KT: It's incredible to experience how we are designed to be in communication with each other.
MM: There’s amazing interactivity between you and the energy field of a plant.
I remember one of my teachers mentioning how interesting it is to notice which yards dandelions like to grow in. With the understanding of how beneficial dandelions can be for the liver and the emotions around the liver, now when you meet people with dandelions in their yard you can understand how that medicine came to them!
I recently read a study comparing plants growing in identical conditions with the exception that they different people taking care of them. When they later examined the constituent chemicals from the plants they discovered they differed based on the person taking care of them. You really can’t deny that there is something going on within the relational field between a person and a plant!
KT: I love that the science is now catching up to being able to help us understand in a really empirical way the intuitive wisdom that’s been around for so long. Also, I think this is why having a garden is so wonderful and good for you! Even if you just have one little pot!
MM: Yes, nurturing a little plant baby is so good for you!
KT: If people feel they have some stuff to work through whether it is grief, or just some crusty feelings, how do you suggest they go about developing a good support network of practitioners that can help?
MM: We all need a team, and different people have specific gifts, strengths and training that they pull from in order to offer assistance. One of the important thing I recommend to people when you’re considering seeing a new practitioner is to do an initial interview to see if you like them. It's basic, but you want to get a feel during the first session or conversation that you could easily work with this person. If you are going to work with a practitioner and you don’t feel comfortable with them, that’s not something for you to work through to then see the practitioner! That’s just more work!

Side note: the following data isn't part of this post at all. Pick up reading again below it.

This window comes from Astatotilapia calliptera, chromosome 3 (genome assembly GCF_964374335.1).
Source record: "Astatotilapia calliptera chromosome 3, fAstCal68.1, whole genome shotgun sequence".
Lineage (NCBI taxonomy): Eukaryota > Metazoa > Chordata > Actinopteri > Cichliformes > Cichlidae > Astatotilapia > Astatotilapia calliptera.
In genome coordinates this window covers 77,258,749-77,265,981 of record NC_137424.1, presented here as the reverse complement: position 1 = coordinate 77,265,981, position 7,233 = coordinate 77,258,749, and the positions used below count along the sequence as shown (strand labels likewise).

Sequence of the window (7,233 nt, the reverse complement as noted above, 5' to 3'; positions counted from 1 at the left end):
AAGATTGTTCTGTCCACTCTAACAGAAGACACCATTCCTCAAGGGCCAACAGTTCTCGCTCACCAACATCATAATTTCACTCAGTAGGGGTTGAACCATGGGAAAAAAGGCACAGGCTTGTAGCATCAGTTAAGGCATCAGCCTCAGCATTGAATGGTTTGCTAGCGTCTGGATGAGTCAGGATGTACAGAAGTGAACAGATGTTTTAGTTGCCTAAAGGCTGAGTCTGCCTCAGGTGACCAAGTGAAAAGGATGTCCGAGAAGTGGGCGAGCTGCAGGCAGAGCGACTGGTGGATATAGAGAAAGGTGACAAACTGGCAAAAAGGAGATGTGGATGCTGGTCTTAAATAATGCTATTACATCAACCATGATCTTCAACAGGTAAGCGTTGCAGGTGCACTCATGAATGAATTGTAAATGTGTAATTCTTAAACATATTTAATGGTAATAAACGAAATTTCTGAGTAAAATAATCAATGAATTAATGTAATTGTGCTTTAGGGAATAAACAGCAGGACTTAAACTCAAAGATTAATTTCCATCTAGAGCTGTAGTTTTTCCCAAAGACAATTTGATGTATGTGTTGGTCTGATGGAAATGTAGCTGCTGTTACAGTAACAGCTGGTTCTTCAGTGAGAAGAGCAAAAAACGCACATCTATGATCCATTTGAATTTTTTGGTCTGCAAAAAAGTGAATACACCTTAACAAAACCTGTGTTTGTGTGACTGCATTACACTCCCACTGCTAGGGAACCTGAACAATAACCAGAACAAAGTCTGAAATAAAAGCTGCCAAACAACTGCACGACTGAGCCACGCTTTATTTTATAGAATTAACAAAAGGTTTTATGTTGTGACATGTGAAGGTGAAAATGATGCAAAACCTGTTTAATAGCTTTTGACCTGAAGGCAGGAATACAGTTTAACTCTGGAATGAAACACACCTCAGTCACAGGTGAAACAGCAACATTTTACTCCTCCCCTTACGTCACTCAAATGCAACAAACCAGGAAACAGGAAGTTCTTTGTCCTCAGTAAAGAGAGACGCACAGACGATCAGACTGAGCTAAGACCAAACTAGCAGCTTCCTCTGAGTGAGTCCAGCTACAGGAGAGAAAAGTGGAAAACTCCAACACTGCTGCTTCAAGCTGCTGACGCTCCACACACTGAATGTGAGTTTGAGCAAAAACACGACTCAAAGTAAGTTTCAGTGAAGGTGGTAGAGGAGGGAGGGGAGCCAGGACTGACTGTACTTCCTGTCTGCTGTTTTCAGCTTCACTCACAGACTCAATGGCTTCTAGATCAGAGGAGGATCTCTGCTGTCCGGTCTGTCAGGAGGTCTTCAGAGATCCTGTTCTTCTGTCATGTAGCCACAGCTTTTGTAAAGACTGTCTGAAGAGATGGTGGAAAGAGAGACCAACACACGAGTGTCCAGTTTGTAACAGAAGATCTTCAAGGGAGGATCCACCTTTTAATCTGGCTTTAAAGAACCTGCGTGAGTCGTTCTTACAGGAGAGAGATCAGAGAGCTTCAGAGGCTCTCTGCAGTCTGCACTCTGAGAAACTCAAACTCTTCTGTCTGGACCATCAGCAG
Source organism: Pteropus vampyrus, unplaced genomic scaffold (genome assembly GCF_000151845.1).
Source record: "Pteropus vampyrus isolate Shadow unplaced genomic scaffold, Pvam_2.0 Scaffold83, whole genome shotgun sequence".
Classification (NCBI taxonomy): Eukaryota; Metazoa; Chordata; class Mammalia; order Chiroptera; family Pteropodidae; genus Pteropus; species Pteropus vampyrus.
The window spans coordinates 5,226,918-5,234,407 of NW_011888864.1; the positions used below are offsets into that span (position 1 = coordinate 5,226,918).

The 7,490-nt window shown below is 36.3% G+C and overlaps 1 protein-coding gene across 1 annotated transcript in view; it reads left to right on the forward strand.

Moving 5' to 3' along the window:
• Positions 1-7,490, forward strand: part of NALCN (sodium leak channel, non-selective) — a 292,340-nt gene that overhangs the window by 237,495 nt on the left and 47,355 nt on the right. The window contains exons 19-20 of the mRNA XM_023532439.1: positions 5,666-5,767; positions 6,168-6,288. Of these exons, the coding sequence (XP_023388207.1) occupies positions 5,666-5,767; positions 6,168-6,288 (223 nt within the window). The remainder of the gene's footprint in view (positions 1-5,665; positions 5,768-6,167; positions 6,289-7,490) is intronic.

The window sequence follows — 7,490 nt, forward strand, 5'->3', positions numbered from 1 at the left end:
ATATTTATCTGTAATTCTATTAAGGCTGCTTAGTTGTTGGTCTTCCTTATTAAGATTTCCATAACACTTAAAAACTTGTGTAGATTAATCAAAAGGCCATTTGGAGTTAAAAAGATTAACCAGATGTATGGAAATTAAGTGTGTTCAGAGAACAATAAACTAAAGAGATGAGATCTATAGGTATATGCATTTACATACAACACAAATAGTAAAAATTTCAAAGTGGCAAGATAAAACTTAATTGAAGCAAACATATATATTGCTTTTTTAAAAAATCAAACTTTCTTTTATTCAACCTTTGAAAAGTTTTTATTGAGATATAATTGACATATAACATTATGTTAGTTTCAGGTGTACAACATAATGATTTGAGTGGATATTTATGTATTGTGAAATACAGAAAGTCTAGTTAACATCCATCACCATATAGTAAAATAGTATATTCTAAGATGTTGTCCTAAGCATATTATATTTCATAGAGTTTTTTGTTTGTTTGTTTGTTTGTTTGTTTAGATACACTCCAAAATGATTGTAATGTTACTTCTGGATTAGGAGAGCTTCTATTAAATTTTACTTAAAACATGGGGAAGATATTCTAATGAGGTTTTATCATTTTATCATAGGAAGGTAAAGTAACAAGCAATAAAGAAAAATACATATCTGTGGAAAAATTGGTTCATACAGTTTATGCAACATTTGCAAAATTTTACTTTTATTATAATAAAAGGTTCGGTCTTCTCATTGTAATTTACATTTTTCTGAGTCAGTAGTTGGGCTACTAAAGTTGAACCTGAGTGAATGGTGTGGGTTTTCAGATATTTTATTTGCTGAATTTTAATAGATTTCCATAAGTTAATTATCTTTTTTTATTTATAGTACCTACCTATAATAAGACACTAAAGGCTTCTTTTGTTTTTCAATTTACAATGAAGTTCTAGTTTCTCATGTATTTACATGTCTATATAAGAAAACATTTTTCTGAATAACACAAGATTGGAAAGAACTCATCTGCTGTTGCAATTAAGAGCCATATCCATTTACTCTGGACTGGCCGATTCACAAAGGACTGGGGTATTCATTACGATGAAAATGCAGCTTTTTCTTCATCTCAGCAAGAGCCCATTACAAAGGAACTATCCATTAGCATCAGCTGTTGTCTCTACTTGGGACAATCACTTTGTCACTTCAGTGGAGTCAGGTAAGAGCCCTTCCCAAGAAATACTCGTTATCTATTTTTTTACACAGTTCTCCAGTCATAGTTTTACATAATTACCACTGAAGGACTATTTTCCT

We all have different ways of processing. Some people want to talk about it, some people want to feel it, some people just want to energetically feel it and let it go. It's not always about cognitively processing everything.
For instance my jaw was recently aching and I thought maybe I had a cavity. I felt called to see a reiki practitioner before going to my dentist. I lay down on the reiki practitioner's table, and tears started to fall out of my eyes—I didn’t cry, I didn’t sob—I just had tears falling. When I got up from the table, I went to see the dentist and he said, ‘Everything looks fine. I can’t test for anything else because you don’t have any pain anymore’. That was great! There was a release that happened that I didn’t have to identify, and I felt better!
So absolutely, be conscious of grief and aware of your emotions, but remember there are lots of ways we can start to process and heal.
Mandi Mack offers Eastern therapy, Traditional Thai massage, Ayurveda Treatments, Thai Cupping, Gua shaw, Shamanism, Chakra balancing and Massage. You can learn more about her, and her amazing line of Vedic Smudge Sprays here
In Part Two I get to dive into Mandi's toolbox of tips and techniques that she shares with clients about moving through the emotions of grief, building emotional resiliency, and a simple ceremony for healing heartbreak.
See our newest Elixirs for Life self-care kit designed specifically to support anyone going through grief. It's full of our most loving, supportive and nurturing products yet.
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***All of the information we share is simply for your own general information. If you feel you are struggling with grief, or other hard emotions there are many wonderful healthcare professionals who are qualified to help. Please reach out to one of them—you deserve the best professional help available.***